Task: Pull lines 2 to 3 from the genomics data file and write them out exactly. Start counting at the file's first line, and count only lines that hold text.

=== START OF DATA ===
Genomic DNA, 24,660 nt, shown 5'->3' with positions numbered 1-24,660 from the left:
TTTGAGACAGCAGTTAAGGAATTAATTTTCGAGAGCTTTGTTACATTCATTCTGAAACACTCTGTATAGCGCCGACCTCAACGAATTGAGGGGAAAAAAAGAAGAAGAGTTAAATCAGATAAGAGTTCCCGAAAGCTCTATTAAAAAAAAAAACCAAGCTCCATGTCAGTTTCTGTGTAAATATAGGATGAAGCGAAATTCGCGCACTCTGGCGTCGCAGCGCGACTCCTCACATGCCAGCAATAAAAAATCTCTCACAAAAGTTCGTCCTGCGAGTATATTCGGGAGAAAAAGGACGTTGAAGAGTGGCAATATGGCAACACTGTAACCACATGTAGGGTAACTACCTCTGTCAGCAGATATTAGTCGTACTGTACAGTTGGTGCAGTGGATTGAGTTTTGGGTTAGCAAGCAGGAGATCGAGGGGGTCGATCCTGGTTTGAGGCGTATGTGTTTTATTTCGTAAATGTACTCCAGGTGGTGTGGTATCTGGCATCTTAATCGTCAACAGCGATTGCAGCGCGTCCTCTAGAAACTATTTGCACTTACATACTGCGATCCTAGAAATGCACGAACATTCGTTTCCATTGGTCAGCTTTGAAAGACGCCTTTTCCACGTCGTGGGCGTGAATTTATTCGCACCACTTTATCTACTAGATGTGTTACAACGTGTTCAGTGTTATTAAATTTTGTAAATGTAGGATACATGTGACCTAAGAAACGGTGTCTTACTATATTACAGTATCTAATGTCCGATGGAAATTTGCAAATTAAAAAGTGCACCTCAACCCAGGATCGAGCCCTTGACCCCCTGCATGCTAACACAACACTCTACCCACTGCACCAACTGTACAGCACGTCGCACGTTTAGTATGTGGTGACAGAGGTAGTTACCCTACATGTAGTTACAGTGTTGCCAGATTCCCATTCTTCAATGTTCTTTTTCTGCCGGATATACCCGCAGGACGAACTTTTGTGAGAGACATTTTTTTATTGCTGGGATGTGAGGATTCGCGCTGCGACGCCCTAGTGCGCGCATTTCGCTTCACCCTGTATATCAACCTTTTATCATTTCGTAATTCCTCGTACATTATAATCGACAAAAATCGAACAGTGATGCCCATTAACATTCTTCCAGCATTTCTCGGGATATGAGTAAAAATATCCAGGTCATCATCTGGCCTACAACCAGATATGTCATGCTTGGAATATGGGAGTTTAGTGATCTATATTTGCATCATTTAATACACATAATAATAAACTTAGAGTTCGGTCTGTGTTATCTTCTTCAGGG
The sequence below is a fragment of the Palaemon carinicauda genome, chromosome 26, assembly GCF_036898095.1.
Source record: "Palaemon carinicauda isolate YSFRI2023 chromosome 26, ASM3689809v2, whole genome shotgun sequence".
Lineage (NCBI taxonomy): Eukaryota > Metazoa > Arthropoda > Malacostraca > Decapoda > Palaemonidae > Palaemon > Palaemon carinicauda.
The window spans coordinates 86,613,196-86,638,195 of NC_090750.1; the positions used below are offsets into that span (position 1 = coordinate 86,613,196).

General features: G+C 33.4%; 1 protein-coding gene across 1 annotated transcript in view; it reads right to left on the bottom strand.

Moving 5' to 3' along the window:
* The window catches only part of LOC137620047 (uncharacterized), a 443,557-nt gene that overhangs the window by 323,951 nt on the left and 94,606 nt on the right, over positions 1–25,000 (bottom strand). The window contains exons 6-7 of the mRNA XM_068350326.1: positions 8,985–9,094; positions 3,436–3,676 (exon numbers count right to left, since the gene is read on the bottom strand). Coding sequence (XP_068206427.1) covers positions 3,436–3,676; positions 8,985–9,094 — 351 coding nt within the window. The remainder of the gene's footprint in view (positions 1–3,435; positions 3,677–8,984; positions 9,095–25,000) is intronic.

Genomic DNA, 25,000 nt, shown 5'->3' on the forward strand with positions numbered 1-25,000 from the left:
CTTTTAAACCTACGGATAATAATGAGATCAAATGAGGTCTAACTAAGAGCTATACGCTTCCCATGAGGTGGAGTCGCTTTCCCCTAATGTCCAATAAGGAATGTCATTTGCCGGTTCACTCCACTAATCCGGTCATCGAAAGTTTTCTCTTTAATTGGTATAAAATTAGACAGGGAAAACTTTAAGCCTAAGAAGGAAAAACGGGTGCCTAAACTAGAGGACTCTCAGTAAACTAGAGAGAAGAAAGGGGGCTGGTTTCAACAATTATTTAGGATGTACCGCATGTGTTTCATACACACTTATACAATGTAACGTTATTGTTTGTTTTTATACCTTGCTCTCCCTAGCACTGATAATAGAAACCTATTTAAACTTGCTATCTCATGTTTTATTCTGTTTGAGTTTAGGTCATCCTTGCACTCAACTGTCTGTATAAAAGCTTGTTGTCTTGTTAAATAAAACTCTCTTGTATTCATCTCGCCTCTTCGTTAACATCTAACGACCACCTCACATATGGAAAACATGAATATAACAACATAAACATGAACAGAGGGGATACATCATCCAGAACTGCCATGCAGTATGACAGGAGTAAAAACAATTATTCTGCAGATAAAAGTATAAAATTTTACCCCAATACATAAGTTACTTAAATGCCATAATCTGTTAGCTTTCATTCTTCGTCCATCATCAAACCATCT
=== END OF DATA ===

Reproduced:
TTTGAGACAGCAGTTAAGGAATTAATTTTCGAGAGCTTTGTTACATTCATTCTGAAACACTCTGTATAGCGCCGACCTCAACGAATTGAGGGGAAAAAAAGAAGAAGAGTTAAATCAGATAAGAGTTCCCGAAAGCTCTATTAAAAAAAAAAACCAAGCTCCATGTCAGTTTCTGTGTAAATATAGGATGAAGCGAAATTCGCGCACTCTGGCGTCGCAGCGCGACTCCTCACATGCCAGCAATAAAAAATCTCTCACAAAAGTTCGTCCTGCGAGTATATTCGGGAGAAAAAGGACGTTGAAGAGTGGCAATATGGCAACACTGTAACCACATGTAGGGTAACTACCTCTGTCAGCAGATATTAGTCGTACTGTACAGTTGGTGCAGTGGATTGAGTTTTGGGTTAGCAAGCAGGAGATCGAGGGGGTCGATCCTGGTTTGAGGCGTATGTGTTTTATTTCGTAAATGTACTCCAGGTGGTGTGGTATCTGGCATCTTAATCGTCAACAGCGATTGCAGCGCGTCCTCTAGAAACTATTTGCACTTACATACTGCGATCCTAGAAATGCACGAACATTCGTTTCCATTGGTCAGCTTTGAAAGACGCCTTTTCCACGTCGTGGGCGTGAATTTATTCGCACCACTTTATCTACTAGATGTGTTACAACGTGTTCAGTGTTATTAAATTTTGTAAATGTAGGATACATGTGACCTAAGAAACGGTGTCTTACTATATTACAGTATCTAATGTCCGATGGAAATTTGCAAATTAAAAAGTGCACCTCAACCCAGGATCGAGCCCTTGACCCCCTGCATGCTAACACAACACTCTACCCACTGCACCAACTGTACAGCACGTCGCACGTTTAGTATGTGGTGACAGAGGTAGTTACCCTACATGTAGTTACAGTGTTGCCAGATTCCCATTCTTCAATGTTCTTTTTCTGCCGGATATACCCGCAGGACGAACTTTTGTGAGAGACATTTTTTTATTGCTGGGATGTGAGGATTCGCGCTGCGACGCCCTAGTGCGCGCATTTCGCTTCACCCTGTATATCAACCTTTTATCATTTCGTAATTCCTCGTACATTATAATCGACAAAAATCGAACAGTGATGCCCATTAACATTCTTCCAGCATTTCTCGGGATATGAGTAAAAATATCCAGGTCATCATCTGGCCTACAACCAGATATGTCATGCTTGGAATATGGGAGTTTAGTGATCTATATTTGCATCATTTAATACACATAATAATAAACTTAGAGTTCGGTCTGTGTTATCTTCTTCAGGG
The sequence below is a fragment of the Palaemon carinicauda genome, chromosome 26, assembly GCF_036898095.1.